On the afternoon trip home I took the long way and added a few miles to enjoy the sun before the next onslaught of thunderstorms.      

Thursday, June 9, 2011

KD8JHJ Antenna Test Continued

A few days ago I cut the aluminum tubing of my home brew vertical antenna down to the dimensions specified by W9SR in the plans for the top loaded low band antenna.  After I established the fact that the resonant point was so far off the mark in my initial testing I thought it best to get all my ducks in a row and set up the antenna closer to the receipe outlined in the ARRL handbook.

Reducing the length of the antenna mast by 24" makes it possible to load the disassembled parts into the passenger compartment of my car and close the rear hatch.  This was a major factor that led to my decision to cut the length down.  I want to be able to travel with the antenna secured inside the vehicle instead of lashed to the cargo rack on the roof  exposed to possible damage or vandalism.

Wednesday afternoon I had some spare time so I loaded everything up and headed to my favorite QRP portable operating sight.  This is the same park just outside of town where I held my earlier testing sessions but I set up in a different area to take advantage of some shade trees.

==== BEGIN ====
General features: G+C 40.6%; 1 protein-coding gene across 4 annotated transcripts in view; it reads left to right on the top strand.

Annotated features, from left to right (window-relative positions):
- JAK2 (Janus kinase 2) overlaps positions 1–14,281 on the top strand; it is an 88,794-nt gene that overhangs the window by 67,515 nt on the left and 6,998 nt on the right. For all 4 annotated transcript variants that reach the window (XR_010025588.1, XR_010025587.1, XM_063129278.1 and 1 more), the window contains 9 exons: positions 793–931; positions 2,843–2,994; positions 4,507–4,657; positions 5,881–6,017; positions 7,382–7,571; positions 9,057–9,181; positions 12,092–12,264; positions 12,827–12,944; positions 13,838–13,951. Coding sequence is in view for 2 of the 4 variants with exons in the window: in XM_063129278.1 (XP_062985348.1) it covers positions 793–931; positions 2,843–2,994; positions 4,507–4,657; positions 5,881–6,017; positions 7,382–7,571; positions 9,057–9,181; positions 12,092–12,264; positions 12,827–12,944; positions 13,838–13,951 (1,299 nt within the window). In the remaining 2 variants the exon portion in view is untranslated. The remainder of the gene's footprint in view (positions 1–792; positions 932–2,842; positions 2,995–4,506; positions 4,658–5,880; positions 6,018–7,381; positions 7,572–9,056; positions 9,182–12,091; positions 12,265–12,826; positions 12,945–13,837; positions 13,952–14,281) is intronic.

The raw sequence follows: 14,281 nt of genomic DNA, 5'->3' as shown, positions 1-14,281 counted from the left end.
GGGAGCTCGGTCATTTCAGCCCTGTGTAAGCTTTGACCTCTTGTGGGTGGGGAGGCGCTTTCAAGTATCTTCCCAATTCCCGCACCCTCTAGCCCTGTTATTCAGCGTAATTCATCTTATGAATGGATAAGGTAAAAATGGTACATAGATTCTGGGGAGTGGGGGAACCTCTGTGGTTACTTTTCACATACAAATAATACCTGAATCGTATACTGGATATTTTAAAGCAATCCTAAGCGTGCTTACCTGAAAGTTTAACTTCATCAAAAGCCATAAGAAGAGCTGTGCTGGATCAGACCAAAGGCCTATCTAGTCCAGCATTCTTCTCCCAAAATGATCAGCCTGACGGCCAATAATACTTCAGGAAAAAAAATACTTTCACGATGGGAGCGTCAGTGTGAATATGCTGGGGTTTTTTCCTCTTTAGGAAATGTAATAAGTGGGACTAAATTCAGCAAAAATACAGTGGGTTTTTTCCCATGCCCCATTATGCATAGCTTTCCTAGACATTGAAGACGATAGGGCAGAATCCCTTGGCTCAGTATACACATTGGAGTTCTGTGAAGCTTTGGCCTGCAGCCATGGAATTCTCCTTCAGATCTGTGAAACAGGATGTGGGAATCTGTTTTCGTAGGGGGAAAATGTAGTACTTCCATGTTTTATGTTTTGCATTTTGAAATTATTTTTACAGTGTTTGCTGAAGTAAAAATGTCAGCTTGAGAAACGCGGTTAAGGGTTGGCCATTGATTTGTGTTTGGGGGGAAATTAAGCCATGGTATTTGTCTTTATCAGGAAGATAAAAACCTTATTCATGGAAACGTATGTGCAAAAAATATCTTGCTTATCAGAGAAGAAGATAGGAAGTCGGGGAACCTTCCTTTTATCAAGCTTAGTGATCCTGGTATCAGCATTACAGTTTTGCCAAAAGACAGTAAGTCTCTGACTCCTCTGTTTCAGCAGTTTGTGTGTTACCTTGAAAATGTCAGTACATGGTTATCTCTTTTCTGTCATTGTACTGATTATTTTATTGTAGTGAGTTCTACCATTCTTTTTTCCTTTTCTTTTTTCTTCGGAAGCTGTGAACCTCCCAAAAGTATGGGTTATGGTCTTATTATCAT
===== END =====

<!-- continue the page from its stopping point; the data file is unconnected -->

I erected the antenna in a steady wind I estimate was blowing about 10 mph.  At 13 feet tall the radiator was much easier to hold steady while inserting the fiberglass foot section into the tripod base.  I deployed the four elevated radials same as before.  I left the loading coil where it was from the last session at 16 turns.  Once the radial ring terminals had been connected I raised the telescoping section of the tripod to position the base of the antenna at approximately 8 feet.  I have been careful to duplicate the conditions of the test sessions from one to the next for the sake of accuracy. 

After connecting my 50 foot coax and the MFJ-259B analyzer I noted that the SWR reading had dropped another full point to 6.5 but still unusable on the 40 meter band.  I did not add the four turns back to the loading coil because I was pressed for time. That will have to be an experiment for another time.

What I like about the 259B is how I can sweep with the tuning control across huge expanses of  HF spectrum and watch how the antenna system reacts to the tiny signal generated by the analyzer.  I have been doing this each time I have set up and tested this antenna and last night was no exception.  I was surprised to discover a large dip in the SWR at approximately 18 MHz that was not present during my last test. 

1.2 : 1 SWR Bandwidth:  18.088 - 18.220 MHz
2 : 1 SWR Bandwidth:  17.700 - 18.585 MHz